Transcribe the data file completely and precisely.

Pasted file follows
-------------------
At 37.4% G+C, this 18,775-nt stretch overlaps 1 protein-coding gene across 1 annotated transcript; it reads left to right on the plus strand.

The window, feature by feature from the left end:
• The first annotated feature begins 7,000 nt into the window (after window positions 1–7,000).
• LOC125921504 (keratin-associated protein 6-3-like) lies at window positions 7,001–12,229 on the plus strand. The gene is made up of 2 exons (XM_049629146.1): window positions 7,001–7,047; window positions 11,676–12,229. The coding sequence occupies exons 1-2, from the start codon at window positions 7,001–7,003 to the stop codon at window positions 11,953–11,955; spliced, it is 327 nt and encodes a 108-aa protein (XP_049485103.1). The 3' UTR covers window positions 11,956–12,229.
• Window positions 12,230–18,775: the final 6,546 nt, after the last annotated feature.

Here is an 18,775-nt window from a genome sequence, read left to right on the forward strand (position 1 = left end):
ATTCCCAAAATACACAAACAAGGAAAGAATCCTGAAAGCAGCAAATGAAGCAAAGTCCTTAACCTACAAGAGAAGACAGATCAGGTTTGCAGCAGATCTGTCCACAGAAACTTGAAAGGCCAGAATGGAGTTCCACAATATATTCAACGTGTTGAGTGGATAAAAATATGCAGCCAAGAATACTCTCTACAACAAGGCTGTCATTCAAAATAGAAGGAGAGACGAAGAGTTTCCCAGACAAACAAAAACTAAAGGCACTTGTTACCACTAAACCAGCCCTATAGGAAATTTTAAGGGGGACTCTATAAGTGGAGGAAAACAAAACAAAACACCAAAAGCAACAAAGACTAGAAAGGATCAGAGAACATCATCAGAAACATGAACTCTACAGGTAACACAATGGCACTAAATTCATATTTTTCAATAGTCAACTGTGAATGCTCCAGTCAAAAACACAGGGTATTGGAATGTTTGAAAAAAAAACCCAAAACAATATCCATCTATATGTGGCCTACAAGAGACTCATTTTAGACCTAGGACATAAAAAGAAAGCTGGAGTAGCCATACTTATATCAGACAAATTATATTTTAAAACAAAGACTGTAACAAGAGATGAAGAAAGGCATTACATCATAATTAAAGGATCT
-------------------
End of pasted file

At 37.4% G+C, this 18,775-nt stretch overlaps 1 protein-coding gene across 1 annotated transcript; it reads left to right on the plus strand.

The window, feature by feature from the left end:
• The first annotated feature begins 7,000 nt into the window (after window positions 1–7,000).
• LOC125921504 (keratin-associated protein 6-3-like) lies at window positions 7,001–12,229 on the plus strand. The gene is made up of 2 exons (XM_049629146.1): window positions 7,001–7,047; window positions 11,676–12,229. The coding sequence occupies exons 1-2, from the start codon at window positions 7,001–7,003 to the stop codon at window positions 11,953–11,955; spliced, it is 327 nt and encodes a 108-aa protein (XP_049485103.1). The 3' UTR covers window positions 11,956–12,229.
• Window positions 12,230–18,775: the final 6,546 nt, after the last annotated feature.

Here is an 18,775-nt window from a genome sequence, read left to right on the forward strand (position 1 = left end):
ATTCCCAAAATACACAAACAAGGAAAGAATCCTGAAAGCAGCAAATGAAGCAAAGTCCTTAACCTACAAGAGAAGACAGATCAGGTTTGCAGCAGATCTGTCCACAGAAACTTGAAAGGCCAGAATGGAGTTCCACAATATATTCAACGTGTTGAGTGGATAAAAATATGCAGCCAAGAATACTCTCTACAACAAGGCTGTCATTCAAAATAGAAGGAGAGACGAAGAGTTTCCCAGACAAACAAAAACTAAAGGCACTTGTTACCACTAAACCAGCCCTATAGGAAATTTTAAGGGGGACTCTATAAGTGGAGGAAAACAAAACAAAACACCAAAAGCAACAAAGACTAGAAAGGATCAGAGAACATCATCAGAAACATGAACTCTACAGGTAACACAATGGCACTAAATTCATATTTTTCAATAGTCAACTGTGAATGCTCCAGTCAAAAACACAGGGTATTGGAATGTTTGAAAAAAAAACCCAAAACAATATCCATCTATATGTGGCCTACAAGAGACTCATTTTAGACCTAGGACATAAAAAGAAAGCTGGAGTAGCCATACTTATATCAGACAAATTATATTTTAAAACAAAGACTGTAACAAGAGATGAAGAAAGGCATTACATCATAATTAAAGGATCT